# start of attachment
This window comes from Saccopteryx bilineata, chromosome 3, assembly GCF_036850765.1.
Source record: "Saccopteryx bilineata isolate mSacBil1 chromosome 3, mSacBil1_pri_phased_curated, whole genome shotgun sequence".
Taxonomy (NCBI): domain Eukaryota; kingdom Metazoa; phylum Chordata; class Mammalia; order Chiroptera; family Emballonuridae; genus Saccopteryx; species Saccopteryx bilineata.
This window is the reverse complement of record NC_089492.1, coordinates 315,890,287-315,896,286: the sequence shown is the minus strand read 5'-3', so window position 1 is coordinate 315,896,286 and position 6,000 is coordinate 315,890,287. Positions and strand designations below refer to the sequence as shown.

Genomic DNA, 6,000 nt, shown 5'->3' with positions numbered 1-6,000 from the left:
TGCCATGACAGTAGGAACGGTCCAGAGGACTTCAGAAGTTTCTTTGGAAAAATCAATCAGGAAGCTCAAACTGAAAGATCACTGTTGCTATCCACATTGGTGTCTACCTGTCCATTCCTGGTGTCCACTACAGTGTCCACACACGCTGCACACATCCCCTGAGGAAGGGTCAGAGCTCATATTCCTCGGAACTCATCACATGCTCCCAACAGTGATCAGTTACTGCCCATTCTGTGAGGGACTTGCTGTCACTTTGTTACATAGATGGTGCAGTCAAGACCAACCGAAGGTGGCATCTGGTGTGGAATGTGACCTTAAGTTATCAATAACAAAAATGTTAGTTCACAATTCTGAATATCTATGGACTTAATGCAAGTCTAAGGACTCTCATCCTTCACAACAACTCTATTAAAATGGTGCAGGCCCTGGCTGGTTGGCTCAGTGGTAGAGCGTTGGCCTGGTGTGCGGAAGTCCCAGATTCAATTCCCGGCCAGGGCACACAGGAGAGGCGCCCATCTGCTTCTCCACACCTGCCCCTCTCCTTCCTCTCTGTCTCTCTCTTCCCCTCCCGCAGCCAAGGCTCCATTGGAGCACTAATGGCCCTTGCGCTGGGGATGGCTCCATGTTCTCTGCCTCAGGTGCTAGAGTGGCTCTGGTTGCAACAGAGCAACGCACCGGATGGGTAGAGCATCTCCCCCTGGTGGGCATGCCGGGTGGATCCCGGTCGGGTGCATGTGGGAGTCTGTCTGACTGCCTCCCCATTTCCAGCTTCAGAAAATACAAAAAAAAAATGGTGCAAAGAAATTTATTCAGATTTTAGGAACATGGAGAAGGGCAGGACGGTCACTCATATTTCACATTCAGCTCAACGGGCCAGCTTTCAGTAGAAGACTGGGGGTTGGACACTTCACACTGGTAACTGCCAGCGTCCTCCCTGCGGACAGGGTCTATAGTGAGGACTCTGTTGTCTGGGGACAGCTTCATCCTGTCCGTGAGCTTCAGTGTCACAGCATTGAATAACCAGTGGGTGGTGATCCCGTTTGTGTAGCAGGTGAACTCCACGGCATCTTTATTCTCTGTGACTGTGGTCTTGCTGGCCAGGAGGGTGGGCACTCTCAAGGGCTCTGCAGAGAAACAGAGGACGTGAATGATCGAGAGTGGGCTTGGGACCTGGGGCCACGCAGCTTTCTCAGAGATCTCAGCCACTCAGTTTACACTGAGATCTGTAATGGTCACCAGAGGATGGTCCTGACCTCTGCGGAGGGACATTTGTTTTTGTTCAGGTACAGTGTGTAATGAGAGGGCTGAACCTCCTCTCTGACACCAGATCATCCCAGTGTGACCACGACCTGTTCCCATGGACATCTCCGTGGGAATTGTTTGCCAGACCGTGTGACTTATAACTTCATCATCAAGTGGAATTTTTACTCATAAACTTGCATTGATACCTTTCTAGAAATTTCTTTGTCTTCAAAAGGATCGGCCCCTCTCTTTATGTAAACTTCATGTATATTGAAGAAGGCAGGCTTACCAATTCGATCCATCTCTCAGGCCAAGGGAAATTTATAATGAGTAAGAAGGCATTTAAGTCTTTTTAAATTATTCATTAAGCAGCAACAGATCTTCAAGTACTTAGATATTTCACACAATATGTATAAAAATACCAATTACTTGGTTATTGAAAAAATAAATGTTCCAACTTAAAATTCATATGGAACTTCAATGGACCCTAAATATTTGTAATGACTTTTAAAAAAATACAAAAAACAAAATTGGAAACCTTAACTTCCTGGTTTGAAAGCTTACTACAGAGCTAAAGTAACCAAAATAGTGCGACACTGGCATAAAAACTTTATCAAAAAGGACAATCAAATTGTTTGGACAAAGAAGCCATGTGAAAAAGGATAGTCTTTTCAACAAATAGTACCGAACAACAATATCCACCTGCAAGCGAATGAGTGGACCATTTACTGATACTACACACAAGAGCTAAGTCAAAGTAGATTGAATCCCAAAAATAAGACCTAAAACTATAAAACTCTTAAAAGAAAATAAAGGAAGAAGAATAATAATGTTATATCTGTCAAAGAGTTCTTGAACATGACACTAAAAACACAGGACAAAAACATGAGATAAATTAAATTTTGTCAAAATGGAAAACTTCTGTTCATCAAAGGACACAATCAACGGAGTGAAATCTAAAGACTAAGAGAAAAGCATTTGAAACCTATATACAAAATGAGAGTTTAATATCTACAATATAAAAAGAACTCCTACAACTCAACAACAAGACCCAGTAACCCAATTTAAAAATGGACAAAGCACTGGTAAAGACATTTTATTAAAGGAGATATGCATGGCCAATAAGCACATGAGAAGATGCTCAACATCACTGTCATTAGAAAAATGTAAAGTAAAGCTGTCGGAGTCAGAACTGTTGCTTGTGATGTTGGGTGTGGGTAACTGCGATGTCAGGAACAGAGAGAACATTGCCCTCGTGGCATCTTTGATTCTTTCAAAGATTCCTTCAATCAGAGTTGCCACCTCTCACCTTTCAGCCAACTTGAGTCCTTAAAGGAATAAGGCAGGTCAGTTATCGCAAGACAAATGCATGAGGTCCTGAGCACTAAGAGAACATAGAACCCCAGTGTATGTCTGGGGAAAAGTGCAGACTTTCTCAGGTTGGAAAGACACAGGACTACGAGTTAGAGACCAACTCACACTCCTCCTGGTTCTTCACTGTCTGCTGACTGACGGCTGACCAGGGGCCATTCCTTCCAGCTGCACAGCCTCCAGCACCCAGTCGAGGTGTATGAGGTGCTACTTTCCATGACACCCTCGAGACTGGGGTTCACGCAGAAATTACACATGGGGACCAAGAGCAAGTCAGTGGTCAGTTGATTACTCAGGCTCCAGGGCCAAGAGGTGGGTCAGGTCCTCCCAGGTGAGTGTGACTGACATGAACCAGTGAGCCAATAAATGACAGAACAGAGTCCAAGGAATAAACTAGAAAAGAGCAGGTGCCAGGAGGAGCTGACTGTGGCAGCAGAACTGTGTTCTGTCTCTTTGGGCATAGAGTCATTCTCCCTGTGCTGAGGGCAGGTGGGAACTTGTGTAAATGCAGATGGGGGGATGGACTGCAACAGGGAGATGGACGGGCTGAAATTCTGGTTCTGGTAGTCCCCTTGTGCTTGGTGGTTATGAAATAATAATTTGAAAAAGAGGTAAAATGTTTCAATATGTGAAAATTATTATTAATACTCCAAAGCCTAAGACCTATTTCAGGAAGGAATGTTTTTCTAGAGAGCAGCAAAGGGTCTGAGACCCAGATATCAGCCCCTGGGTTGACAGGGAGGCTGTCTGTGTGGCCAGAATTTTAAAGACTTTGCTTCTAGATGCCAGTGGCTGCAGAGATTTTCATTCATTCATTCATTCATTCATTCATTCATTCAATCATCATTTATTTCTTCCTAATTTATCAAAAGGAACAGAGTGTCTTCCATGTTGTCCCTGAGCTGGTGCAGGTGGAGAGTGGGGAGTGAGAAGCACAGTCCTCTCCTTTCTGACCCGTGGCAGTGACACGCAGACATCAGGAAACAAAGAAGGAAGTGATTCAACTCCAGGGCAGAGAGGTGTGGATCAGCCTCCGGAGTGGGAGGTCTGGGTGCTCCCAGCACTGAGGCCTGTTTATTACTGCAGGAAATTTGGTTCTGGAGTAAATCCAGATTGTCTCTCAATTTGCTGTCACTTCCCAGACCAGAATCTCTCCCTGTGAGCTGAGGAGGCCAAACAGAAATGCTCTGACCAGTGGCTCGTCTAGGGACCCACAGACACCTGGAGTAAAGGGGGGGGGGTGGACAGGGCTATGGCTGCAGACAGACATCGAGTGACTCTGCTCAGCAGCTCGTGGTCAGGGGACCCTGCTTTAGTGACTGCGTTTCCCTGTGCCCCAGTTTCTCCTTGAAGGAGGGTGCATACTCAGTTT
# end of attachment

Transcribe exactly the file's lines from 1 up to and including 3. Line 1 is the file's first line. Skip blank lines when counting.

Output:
This window comes from Saccopteryx bilineata, chromosome 3, assembly GCF_036850765.1.
Source record: "Saccopteryx bilineata isolate mSacBil1 chromosome 3, mSacBil1_pri_phased_curated, whole genome shotgun sequence".
Taxonomy (NCBI): domain Eukaryota; kingdom Metazoa; phylum Chordata; class Mammalia; order Chiroptera; family Emballonuridae; genus Saccopteryx; species Saccopteryx bilineata.